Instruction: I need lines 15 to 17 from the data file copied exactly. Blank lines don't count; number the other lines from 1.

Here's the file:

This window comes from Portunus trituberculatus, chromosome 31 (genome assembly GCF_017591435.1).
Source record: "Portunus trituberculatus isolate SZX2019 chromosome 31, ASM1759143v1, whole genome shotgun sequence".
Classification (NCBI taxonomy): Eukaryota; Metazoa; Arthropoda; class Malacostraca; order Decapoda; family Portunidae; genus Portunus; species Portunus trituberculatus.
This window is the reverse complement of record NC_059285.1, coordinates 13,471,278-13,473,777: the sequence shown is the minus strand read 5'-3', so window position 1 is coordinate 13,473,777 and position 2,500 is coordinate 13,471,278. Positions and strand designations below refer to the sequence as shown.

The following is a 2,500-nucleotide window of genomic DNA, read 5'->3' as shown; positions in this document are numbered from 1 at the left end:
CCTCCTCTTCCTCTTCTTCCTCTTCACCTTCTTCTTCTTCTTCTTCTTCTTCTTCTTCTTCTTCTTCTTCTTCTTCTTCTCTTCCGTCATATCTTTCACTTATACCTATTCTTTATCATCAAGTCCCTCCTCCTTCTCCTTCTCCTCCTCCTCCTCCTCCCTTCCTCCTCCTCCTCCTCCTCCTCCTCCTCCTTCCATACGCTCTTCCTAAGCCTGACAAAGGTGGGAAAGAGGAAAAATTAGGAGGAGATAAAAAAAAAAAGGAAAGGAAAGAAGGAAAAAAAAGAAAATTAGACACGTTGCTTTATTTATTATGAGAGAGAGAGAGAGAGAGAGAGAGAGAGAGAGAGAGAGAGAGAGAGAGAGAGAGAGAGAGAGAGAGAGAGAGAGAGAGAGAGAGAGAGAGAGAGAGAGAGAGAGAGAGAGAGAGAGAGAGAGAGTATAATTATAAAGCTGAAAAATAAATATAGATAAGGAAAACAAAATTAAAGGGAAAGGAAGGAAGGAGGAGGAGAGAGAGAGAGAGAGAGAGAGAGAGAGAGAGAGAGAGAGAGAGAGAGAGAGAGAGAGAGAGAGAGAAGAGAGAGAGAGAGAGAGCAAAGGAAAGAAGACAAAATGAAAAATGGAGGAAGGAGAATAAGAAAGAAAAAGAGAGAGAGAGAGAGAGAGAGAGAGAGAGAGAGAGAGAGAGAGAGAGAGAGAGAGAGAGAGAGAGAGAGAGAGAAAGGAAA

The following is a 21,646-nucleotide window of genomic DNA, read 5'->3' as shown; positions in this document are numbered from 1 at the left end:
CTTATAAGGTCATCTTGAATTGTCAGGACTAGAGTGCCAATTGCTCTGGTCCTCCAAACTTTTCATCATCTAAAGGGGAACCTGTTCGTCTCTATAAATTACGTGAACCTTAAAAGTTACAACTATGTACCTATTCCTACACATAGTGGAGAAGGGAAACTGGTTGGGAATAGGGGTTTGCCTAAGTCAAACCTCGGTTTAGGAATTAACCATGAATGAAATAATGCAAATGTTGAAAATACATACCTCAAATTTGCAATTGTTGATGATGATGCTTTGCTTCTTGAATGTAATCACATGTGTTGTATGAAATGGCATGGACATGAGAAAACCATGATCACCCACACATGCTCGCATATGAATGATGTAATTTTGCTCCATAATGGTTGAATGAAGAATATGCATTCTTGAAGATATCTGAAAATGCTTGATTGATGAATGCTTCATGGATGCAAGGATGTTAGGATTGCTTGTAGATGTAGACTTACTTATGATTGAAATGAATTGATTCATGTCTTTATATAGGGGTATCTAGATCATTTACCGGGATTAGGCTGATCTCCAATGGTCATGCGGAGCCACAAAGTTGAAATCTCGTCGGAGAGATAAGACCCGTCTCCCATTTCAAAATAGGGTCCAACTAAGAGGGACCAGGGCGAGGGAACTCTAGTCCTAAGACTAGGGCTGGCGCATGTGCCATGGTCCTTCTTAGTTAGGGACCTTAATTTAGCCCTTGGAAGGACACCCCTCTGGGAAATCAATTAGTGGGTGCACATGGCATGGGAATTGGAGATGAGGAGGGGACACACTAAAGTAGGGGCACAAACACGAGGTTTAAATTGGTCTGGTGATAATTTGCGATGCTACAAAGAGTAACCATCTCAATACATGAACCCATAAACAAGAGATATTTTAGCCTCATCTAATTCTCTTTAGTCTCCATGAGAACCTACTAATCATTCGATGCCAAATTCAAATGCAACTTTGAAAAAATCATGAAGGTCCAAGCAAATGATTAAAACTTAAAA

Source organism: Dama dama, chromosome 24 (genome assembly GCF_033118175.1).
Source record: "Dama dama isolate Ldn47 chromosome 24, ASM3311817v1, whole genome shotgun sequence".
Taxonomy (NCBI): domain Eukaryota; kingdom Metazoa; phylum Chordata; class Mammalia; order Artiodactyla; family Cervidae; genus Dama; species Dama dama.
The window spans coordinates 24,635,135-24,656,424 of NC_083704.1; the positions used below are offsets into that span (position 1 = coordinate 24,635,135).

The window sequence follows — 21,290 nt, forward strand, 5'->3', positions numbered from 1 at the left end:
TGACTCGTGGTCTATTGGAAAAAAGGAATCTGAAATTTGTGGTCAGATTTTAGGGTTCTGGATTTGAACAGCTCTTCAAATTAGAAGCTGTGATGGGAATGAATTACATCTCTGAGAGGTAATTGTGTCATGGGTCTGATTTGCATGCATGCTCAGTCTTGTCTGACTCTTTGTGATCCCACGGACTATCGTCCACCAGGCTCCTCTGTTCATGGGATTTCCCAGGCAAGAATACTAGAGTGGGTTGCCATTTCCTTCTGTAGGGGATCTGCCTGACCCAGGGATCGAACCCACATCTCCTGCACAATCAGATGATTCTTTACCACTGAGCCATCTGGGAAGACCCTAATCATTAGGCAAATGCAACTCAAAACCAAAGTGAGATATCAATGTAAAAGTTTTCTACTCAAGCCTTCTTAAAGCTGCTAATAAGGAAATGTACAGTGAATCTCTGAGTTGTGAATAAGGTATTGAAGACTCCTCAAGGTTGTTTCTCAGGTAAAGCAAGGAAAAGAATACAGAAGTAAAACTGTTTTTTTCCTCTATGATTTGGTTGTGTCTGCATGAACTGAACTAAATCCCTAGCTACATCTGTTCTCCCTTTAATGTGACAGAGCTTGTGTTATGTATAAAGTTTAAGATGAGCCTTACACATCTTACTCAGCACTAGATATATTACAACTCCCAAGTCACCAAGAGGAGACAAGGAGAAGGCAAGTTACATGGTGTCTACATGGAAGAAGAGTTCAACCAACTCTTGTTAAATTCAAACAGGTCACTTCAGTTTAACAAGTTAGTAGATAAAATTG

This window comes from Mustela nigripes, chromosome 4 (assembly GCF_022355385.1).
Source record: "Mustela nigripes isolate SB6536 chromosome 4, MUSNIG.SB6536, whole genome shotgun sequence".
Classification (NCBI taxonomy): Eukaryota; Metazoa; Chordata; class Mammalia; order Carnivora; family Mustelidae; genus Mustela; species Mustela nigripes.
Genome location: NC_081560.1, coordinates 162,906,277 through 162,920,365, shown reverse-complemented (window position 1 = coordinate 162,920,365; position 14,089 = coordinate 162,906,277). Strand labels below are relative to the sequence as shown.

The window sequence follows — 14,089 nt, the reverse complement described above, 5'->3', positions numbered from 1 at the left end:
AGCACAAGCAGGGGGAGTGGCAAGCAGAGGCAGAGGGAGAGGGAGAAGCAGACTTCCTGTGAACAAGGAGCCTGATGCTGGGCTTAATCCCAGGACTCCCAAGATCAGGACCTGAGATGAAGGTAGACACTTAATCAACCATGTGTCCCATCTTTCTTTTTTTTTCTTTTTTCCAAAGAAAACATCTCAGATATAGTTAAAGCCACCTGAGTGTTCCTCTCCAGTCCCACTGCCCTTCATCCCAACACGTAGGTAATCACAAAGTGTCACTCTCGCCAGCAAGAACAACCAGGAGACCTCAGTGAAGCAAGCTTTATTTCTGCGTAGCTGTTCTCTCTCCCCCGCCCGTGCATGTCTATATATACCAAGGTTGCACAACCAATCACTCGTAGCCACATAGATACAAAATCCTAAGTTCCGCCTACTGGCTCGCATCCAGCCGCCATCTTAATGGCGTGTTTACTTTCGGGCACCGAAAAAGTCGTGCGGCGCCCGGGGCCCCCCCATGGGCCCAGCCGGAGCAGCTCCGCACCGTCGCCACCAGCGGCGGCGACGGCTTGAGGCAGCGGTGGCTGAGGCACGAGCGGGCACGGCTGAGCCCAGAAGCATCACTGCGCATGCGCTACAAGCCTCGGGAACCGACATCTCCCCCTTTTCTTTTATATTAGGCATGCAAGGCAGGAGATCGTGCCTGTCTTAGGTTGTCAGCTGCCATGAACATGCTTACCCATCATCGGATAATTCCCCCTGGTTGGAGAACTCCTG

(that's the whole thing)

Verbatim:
This window comes from Mustela nigripes, chromosome 4 (assembly GCF_022355385.1).
Source record: "Mustela nigripes isolate SB6536 chromosome 4, MUSNIG.SB6536, whole genome shotgun sequence".
Classification (NCBI taxonomy): Eukaryota; Metazoa; Chordata; class Mammalia; order Carnivora; family Mustelidae; genus Mustela; species Mustela nigripes.